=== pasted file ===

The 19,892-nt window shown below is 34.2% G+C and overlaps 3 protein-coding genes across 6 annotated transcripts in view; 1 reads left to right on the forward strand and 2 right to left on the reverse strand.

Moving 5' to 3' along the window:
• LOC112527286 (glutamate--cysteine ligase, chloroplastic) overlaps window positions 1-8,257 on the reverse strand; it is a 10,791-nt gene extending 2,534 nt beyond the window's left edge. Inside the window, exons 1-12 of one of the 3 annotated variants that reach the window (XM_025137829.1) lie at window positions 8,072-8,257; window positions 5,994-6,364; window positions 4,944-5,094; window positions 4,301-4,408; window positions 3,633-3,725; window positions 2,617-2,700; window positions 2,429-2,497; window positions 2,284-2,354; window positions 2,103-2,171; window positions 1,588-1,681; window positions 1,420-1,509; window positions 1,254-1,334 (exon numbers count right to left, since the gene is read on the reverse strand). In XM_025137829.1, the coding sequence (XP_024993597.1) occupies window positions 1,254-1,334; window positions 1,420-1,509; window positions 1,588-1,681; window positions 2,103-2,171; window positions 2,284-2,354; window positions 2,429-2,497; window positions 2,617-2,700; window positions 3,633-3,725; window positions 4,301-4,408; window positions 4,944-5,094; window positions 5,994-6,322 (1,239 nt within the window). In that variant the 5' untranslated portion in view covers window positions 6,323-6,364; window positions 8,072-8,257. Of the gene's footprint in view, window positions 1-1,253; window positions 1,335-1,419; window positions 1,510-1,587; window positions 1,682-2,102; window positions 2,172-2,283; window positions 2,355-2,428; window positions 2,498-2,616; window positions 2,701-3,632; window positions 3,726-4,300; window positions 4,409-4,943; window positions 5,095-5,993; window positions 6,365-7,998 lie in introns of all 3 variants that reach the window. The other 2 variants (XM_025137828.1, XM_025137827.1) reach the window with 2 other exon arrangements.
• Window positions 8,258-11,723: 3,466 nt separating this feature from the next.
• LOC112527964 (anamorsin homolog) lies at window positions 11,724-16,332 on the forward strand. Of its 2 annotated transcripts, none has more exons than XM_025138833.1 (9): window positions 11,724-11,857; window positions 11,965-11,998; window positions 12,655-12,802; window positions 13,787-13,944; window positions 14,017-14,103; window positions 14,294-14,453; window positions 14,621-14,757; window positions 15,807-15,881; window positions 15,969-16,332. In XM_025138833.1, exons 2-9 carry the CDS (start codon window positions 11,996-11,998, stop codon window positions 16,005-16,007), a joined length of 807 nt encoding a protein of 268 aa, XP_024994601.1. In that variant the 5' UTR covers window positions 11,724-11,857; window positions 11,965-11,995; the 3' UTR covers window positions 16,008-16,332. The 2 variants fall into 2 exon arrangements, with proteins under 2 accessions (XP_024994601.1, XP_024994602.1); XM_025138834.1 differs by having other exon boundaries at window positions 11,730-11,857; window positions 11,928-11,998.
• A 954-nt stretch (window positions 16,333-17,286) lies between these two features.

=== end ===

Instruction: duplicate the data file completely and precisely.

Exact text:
The 19,892-nt window shown below is 34.2% G+C and overlaps 3 protein-coding genes across 6 annotated transcripts in view; 1 reads left to right on the forward strand and 2 right to left on the reverse strand.

Moving 5' to 3' along the window:
• LOC112527286 (glutamate--cysteine ligase, chloroplastic) overlaps window positions 1-8,257 on the reverse strand; it is a 10,791-nt gene extending 2,534 nt beyond the window's left edge. Inside the window, exons 1-12 of one of the 3 annotated variants that reach the window (XM_025137829.1) lie at window positions 8,072-8,257; window positions 5,994-6,364; window positions 4,944-5,094; window positions 4,301-4,408; window positions 3,633-3,725; window positions 2,617-2,700; window positions 2,429-2,497; window positions 2,284-2,354; window positions 2,103-2,171; window positions 1,588-1,681; window positions 1,420-1,509; window positions 1,254-1,334 (exon numbers count right to left, since the gene is read on the reverse strand). In XM_025137829.1, the coding sequence (XP_024993597.1) occupies window positions 1,254-1,334; window positions 1,420-1,509; window positions 1,588-1,681; window positions 2,103-2,171; window positions 2,284-2,354; window positions 2,429-2,497; window positions 2,617-2,700; window positions 3,633-3,725; window positions 4,301-4,408; window positions 4,944-5,094; window positions 5,994-6,322 (1,239 nt within the window). In that variant the 5' untranslated portion in view covers window positions 6,323-6,364; window positions 8,072-8,257. Of the gene's footprint in view, window positions 1-1,253; window positions 1,335-1,419; window positions 1,510-1,587; window positions 1,682-2,102; window positions 2,172-2,283; window positions 2,355-2,428; window positions 2,498-2,616; window positions 2,701-3,632; window positions 3,726-4,300; window positions 4,409-4,943; window positions 5,095-5,993; window positions 6,365-7,998 lie in introns of all 3 variants that reach the window. The other 2 variants (XM_025137828.1, XM_025137827.1) reach the window with 2 other exon arrangements.
• Window positions 8,258-11,723: 3,466 nt separating this feature from the next.
• LOC112527964 (anamorsin homolog) lies at window positions 11,724-16,332 on the forward strand. Of its 2 annotated transcripts, none has more exons than XM_025138833.1 (9): window positions 11,724-11,857; window positions 11,965-11,998; window positions 12,655-12,802; window positions 13,787-13,944; window positions 14,017-14,103; window positions 14,294-14,453; window positions 14,621-14,757; window positions 15,807-15,881; window positions 15,969-16,332. In XM_025138833.1, exons 2-9 carry the CDS (start codon window positions 11,996-11,998, stop codon window positions 16,005-16,007), a joined length of 807 nt encoding a protein of 268 aa, XP_024994601.1. In that variant the 5' UTR covers window positions 11,724-11,857; window positions 11,965-11,995; the 3' UTR covers window positions 16,008-16,332. The 2 variants fall into 2 exon arrangements, with proteins under 2 accessions (XP_024994601.1, XP_024994602.1); XM_025138834.1 differs by having other exon boundaries at window positions 11,730-11,857; window positions 11,928-11,998.
• A 954-nt stretch (window positions 16,333-17,286) lies between these two features.